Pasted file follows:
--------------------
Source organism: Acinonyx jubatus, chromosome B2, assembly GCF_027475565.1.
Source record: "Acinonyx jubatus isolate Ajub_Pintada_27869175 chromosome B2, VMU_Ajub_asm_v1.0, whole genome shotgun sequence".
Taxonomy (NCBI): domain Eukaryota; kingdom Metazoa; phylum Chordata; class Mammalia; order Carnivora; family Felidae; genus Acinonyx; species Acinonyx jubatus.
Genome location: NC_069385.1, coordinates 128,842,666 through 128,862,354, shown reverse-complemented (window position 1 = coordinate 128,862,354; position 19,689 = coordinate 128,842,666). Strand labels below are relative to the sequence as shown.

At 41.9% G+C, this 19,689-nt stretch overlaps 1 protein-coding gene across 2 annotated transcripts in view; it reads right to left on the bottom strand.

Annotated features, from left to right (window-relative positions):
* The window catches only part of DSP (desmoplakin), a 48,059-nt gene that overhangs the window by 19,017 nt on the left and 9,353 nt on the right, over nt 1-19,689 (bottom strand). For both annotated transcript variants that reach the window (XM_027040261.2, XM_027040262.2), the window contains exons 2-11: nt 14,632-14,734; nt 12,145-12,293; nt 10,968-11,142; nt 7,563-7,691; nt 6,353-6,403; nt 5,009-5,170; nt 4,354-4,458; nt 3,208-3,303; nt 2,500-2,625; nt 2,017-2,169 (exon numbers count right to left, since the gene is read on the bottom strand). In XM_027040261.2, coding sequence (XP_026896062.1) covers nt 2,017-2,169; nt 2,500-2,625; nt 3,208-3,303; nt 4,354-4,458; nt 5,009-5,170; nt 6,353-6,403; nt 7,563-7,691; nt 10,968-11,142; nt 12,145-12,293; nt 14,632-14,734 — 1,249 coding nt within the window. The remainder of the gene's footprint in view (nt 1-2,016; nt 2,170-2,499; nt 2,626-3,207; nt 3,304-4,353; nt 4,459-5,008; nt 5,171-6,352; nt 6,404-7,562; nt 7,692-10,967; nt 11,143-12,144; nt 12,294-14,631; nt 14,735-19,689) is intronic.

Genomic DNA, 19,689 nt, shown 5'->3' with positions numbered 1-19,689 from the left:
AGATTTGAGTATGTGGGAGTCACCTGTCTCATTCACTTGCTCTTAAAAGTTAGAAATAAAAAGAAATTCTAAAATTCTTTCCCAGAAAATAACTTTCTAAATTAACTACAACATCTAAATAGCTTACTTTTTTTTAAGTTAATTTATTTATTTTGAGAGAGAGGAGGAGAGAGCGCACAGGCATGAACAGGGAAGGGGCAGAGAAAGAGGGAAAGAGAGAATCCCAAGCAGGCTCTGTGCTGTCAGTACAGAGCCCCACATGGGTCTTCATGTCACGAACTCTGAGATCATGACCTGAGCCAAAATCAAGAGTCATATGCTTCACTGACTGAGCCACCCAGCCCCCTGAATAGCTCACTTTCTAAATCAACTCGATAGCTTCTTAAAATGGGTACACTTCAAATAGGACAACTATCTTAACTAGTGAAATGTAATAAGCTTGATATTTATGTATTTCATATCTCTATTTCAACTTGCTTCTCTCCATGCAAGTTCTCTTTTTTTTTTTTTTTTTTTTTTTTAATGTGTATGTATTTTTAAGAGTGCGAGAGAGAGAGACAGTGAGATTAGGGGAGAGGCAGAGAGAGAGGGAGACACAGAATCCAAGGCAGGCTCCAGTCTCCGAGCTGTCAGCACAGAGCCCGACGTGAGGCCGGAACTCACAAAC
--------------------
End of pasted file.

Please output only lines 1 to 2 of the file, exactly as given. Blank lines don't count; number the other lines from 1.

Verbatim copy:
Source organism: Acinonyx jubatus, chromosome B2, assembly GCF_027475565.1.
Source record: "Acinonyx jubatus isolate Ajub_Pintada_27869175 chromosome B2, VMU_Ajub_asm_v1.0, whole genome shotgun sequence".